Even the knowledge of and focus on these three elements is helpful as one is walking the path. It’s all incremental.
But how do you make the jump from partial realization to full realization? Almost all of my posts, reflecting my work over the past years, goes to that point, of deepening my practice.
Both for myself and as a teaching tool, I thought it would be helpful to simplify matters. I’ve written so much, as have others, that it’s easy to get lost in all the verbiage, all the different complications that arise when trying to implement your practice in the face of your ego-mind and the world you interact with. I’ve done this before in my posts, “The End of Suffering Cheat Sheet” and “12 Steps on the Buddhist Path.”
But even those are both quite complex although compact. And so I have now boiled down my daily practice and meditation to three steps, each of which I’ve written about in various posts but have brought them all together now. I have found that these steps are making a major difference in the quality of my days. I am more consistently at peace and happy and experience joy.
The first step is to go to my heart every morning. I sit with my heart, my smiling toddler, and feel its love, light, faith, trust, compassion, humility, gratefulness, joy, contentment, strength, courage, and wisdom. I bask in that glow and know that my unwounded heart is my true self, not my ego-mind. The emotions, judgments, cravings, and attachments that flow from my ego-mind and the darkness that it creates are not my true self. They are just a product of my mind.
And so the second step is to allow my heart to open up and embrace all aspects of my being and experience … every last element. Past, present, and future. I take in a deep breath and feel my heart expand, embracing everything. And so nothing offends and all internal and external struggle ceases. When I am in that state, I know that I have everything I need inside myself to be at peace and happy and allow nothing to interfere with my peace and happiness.
The third step is to greet myself and the world around me with a smile, to say “hello” in my mind to everyone and everything I encounter. It starts with me looking in the mirror first thing and smiling and saying to my mirror-image, “Good morning. I love you.” And when I smile I feel that it is my heart, my smiling toddler that is smiling, and I am now seeing things through the eyes of my true self.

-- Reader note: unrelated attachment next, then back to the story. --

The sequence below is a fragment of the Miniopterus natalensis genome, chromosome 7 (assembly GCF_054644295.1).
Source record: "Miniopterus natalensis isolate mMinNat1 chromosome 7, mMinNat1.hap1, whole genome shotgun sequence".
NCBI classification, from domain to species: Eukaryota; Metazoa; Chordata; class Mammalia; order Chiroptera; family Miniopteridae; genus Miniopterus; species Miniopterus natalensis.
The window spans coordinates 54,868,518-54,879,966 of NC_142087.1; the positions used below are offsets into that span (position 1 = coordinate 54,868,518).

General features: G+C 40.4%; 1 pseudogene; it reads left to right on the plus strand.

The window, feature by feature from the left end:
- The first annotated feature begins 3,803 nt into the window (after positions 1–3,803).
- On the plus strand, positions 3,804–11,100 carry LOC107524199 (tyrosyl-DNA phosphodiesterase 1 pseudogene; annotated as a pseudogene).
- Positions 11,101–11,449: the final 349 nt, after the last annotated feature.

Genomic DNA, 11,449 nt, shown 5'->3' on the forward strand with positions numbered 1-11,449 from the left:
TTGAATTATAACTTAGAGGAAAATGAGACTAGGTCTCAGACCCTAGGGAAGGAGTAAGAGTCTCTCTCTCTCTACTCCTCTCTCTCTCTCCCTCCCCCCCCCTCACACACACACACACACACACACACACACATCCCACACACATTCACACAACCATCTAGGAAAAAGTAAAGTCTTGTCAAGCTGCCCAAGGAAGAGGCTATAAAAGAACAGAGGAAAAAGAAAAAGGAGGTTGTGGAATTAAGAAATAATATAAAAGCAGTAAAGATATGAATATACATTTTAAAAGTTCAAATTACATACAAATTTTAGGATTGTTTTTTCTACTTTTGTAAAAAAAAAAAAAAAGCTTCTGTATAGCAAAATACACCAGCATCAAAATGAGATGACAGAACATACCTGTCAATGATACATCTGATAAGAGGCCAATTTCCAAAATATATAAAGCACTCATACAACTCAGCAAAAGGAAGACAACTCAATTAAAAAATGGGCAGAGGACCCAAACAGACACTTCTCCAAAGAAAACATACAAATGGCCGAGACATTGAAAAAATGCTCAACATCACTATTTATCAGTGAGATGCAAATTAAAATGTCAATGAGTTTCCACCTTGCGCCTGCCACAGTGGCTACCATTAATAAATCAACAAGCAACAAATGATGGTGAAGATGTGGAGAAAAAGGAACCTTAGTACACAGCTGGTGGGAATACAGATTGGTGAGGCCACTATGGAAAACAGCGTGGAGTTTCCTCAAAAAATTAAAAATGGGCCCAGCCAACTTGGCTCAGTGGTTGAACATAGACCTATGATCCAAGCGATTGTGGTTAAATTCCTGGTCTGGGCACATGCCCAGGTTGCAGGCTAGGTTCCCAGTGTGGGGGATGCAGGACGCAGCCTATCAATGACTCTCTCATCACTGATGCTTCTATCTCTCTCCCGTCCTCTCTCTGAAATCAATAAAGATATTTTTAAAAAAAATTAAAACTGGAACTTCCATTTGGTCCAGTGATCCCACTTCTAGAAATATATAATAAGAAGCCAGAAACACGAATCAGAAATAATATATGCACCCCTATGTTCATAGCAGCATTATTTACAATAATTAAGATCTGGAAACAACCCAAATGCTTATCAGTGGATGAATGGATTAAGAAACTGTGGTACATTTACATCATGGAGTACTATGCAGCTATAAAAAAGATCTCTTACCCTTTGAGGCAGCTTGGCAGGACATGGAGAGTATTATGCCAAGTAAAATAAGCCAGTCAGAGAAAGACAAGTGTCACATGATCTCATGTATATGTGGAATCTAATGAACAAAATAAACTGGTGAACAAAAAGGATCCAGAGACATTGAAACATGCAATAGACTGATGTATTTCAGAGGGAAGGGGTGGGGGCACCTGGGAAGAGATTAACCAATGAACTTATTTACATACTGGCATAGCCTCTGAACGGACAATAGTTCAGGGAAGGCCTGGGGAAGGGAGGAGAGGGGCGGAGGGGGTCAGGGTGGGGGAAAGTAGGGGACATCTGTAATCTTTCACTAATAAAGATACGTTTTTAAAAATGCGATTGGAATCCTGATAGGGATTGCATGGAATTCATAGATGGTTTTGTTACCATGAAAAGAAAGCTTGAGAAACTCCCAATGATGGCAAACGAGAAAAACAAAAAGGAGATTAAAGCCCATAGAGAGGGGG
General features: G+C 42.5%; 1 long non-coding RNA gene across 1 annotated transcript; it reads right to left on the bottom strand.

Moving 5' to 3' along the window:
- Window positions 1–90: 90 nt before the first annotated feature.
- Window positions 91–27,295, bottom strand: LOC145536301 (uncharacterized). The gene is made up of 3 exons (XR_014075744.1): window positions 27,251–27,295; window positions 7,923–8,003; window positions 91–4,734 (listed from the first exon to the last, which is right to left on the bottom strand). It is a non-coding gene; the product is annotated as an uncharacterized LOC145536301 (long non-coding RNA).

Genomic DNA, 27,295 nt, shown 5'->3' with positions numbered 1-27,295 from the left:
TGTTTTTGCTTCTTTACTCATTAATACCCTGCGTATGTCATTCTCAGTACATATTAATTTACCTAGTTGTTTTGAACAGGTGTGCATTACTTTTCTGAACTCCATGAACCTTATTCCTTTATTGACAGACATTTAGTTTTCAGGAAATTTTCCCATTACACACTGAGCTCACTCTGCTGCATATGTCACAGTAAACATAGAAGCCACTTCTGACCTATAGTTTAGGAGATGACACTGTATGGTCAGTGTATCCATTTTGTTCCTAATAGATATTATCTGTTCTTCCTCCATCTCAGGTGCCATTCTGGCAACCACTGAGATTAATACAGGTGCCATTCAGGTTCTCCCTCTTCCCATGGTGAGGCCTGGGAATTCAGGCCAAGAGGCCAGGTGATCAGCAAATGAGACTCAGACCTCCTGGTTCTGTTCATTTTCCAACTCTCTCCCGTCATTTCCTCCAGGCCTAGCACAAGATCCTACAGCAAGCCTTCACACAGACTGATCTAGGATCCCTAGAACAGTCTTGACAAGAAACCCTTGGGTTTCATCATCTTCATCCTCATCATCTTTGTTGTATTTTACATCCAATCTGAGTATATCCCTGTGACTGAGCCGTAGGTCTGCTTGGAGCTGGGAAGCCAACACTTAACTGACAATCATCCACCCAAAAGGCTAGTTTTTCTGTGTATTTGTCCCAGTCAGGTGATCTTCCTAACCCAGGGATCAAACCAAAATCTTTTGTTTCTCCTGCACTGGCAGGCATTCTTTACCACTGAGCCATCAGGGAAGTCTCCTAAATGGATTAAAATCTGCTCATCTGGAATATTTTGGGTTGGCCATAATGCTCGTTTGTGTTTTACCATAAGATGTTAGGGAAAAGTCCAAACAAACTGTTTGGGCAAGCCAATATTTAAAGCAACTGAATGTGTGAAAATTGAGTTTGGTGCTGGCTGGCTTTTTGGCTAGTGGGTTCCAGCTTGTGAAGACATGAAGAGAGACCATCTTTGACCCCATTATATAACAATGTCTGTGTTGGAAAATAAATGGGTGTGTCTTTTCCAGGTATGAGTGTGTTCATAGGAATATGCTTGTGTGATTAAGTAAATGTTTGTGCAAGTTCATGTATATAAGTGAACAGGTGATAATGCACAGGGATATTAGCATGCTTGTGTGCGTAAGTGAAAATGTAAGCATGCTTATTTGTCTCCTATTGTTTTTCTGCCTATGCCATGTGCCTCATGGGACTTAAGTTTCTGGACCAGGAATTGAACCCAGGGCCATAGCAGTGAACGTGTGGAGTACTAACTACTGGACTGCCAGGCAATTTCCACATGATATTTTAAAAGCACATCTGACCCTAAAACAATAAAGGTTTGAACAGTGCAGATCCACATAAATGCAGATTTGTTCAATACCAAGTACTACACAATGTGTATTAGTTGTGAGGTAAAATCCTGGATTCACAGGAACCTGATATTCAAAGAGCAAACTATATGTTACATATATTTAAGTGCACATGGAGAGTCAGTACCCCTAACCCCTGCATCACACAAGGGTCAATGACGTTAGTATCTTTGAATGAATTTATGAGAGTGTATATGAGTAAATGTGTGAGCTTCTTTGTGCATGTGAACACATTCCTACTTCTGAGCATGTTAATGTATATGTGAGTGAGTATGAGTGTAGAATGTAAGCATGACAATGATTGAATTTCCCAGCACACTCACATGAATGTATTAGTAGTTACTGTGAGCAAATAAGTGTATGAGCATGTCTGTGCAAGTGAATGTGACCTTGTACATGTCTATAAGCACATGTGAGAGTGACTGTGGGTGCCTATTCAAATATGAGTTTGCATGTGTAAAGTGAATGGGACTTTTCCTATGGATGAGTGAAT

As I go through each day, the world I encounter and my ego-mind present countless occasions that require me to be aware and repeat these steps. Each of these occasions my seem quite small, and yet being disciplined about my practice makes the difference between my being at peace and happy, experiencing joy, or being weighed down by the “background noise” of my ego-mind.
So for example, yesterday I was having coffee in a nearby town. The immediate built environment is old and has character, well-maintained, there is little traffic, and it’s quiet. All things I respond to positively. But my ego-mind saw the place as dead, few people on the streets. I know it could be so much more; the way it used to be before the car moved all the shopping out to suburban malls. I could go on and on.
And so I was bored and couldn’t wait to leave the place. But then I suddenly became aware of what my ego-mind was doing and stopped. I opened my heart to embrace my surroundings and turned my face into a smile. Instantaneously my mood changed. I felt relaxed. I was aware of the peace and beauty of the place . I was aware of the sky and the trees. I had no desire to leave.
The reader may respond that that’s all well and good when faced with negativity that’s rather innocuous. But what about when one encounters something that actually can cause hurt?
Ah, how are we defining hurt? Unless you’re talking about physical hurt or mental abuse … in which case you clearly do what you can to avoid being hurt, taking yourself out of harm’s way, … every other type of hurt and the resulting pain are a product of the mind. Even in the case of physical hurt or mental abuse, the hurt is one thing; it is real. But the pain we suffer because of our ego-mind’s reactions to that hurt are just a product of the mind.
And so my response to the question is that, with the exception of physical hurt or mental abuse, following these steps … going to the heart, embracing your experience, and facing it with a smile … will turn every situation from a negative to a positive. From a situation that has the potential to cause either minor or major suffering into one where you will be able to find beauty or happiness, you will know that things are the way they are because it’s just the way it is, and you will remain at peace. And so when you walk away from the situation it will have no emotional after-effect on you.
This is not to say that you won’t walk away feeling, unemotionally, that something needs to be done to change the situation you encountered or keep such things from happening in the future. But you will not obsess on this observation (unless you allow yourself to). And so you will not feel frustrated and will not suffer.
I encourage you to try these three steps in your morning meditation and implement them throughout the day. See what a difference it makes in the quality of your life.